In mid-May 1937, tourists began arriving at Reptile Gardens. There was only one problem: the construction of the building was not complete. Not wanting to lose potential revenue, founder Earl Brockelsby had crew members begin selling postcards and rock art, while Earl gave tours of the attraction’s lookout tower.
Reptile Gardens officially opened on June 3, 1937. Admission cost 10 cents for adults and 5 cents for children. On opening day, Reptile Gardens earned a total of $3.85. Revenues plummeted the next day because of rain, and Brockelsby took in only 35 cents. However, the tourist destination quickly picked up pace and was showing a profit by 1941 and employed 15 people.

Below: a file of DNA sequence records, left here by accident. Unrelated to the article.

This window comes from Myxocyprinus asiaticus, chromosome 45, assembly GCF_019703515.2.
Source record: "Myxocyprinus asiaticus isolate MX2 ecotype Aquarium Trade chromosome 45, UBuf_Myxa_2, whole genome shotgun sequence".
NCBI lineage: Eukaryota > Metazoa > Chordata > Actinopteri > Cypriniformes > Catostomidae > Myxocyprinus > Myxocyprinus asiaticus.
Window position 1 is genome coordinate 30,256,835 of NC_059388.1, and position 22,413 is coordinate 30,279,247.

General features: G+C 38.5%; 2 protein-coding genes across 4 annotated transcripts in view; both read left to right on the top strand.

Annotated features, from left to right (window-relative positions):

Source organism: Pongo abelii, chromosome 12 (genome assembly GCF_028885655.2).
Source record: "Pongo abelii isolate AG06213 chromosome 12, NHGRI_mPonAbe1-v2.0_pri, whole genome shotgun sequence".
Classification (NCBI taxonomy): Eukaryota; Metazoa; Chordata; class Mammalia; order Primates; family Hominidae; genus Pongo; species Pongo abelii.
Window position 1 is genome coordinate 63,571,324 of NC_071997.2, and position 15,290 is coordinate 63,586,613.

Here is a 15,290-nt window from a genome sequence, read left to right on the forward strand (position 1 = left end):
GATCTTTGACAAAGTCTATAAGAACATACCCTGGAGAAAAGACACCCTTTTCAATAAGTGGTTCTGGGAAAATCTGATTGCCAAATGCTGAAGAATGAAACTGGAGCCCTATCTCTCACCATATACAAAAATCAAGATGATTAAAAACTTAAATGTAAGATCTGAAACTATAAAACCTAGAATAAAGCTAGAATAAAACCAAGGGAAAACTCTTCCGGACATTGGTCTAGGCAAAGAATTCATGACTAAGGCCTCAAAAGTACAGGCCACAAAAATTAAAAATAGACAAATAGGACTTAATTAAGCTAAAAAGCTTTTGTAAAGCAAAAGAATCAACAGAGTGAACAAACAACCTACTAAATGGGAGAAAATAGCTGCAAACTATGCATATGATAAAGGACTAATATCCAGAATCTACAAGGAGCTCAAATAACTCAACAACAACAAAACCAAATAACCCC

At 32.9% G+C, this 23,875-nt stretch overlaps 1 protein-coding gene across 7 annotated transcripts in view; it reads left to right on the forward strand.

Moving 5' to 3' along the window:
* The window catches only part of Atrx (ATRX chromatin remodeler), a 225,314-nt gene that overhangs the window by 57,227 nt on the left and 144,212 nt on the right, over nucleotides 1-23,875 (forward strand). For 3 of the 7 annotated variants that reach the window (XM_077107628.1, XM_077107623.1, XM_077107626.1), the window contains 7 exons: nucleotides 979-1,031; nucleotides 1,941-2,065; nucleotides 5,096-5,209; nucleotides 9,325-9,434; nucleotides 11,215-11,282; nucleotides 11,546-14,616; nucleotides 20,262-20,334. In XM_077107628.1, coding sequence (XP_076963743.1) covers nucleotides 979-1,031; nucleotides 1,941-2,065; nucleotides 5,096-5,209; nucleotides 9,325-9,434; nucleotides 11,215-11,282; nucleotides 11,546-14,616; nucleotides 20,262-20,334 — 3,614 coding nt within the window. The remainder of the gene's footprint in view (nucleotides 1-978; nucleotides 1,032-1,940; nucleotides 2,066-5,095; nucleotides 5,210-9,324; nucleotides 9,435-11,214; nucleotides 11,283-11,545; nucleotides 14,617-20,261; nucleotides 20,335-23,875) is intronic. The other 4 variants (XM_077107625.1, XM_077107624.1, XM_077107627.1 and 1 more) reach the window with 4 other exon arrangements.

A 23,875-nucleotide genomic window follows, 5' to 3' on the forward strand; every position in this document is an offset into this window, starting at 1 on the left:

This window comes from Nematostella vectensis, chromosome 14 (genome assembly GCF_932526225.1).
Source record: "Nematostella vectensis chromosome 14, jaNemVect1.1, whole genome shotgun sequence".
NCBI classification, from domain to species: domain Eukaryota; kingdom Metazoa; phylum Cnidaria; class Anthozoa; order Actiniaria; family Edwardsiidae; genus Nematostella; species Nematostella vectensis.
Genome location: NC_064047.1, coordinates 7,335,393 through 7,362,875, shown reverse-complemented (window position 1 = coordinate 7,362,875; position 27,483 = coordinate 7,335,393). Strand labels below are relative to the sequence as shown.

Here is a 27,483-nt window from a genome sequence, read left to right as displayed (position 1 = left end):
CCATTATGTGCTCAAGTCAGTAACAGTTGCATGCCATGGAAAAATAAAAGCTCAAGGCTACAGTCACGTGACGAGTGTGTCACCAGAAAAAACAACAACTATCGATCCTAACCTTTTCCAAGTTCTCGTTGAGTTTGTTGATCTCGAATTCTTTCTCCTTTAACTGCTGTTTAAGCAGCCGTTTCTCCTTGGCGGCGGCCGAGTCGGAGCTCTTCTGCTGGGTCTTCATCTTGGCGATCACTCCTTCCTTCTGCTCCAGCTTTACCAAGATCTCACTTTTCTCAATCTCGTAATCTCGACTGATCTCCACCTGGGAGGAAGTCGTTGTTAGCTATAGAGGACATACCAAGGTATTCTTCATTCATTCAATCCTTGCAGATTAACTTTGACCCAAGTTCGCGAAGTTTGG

Earl demonstrated several acts of bravado, including the daring act of holding a rattlesnake next to his open mouth. While his son recalled that other employees would have been fired for doing similar things, Earl always "knew that they weren't going to bite me." Earl was never bitten by a poisoness snake.
Reptile Gardens moved to its current location in 1965 as it was forced to relocate due to construction of a new highway. The new location allowed for the building of the sky dome, which houses a variety of exotic flowers, as well as the safari house. This year, Reptile Gardens celebrates its 80th year of operation.